Confronting racial injustice 100 years after the Silent Parade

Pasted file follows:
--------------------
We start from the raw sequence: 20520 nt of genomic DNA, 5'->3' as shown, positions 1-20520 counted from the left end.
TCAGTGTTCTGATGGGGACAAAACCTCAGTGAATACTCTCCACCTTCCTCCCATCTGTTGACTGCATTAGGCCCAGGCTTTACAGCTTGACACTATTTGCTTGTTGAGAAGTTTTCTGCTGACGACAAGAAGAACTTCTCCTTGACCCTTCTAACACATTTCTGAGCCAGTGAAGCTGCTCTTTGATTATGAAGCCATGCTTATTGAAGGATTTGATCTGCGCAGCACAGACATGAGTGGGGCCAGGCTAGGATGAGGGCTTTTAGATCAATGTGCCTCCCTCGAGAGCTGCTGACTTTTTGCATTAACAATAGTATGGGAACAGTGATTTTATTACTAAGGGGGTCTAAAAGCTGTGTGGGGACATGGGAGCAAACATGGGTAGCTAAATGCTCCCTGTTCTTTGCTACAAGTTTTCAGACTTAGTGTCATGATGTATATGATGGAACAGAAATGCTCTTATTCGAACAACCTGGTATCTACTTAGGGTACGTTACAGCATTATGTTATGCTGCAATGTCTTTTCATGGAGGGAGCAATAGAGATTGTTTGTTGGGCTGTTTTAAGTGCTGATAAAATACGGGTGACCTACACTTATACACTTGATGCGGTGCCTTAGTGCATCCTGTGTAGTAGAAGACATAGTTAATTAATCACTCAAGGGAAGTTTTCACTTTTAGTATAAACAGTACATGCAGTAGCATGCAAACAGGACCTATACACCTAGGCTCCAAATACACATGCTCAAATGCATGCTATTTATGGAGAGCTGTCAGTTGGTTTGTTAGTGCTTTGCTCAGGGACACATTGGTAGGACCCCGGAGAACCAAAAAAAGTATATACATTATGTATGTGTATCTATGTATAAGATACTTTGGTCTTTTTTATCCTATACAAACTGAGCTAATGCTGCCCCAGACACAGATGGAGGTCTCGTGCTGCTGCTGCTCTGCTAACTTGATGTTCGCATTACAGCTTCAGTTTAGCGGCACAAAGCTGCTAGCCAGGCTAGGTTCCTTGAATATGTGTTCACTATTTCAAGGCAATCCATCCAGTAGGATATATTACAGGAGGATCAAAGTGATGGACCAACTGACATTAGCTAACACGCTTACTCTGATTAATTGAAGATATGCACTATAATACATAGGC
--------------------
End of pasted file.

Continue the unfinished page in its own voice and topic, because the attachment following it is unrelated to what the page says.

It was a mid-summer day in New York City. Nearly 10,000 African Americans—men, women and children—gathered on Fifth Avenue. The women wore white; the men dark suits. They were there to protest. Yet there were no songs or chants. They marched in silence, demanding an end to racial violence in America. The date was July 28, 1917. Organized by the NAACP, including leaders W.E.Read the full article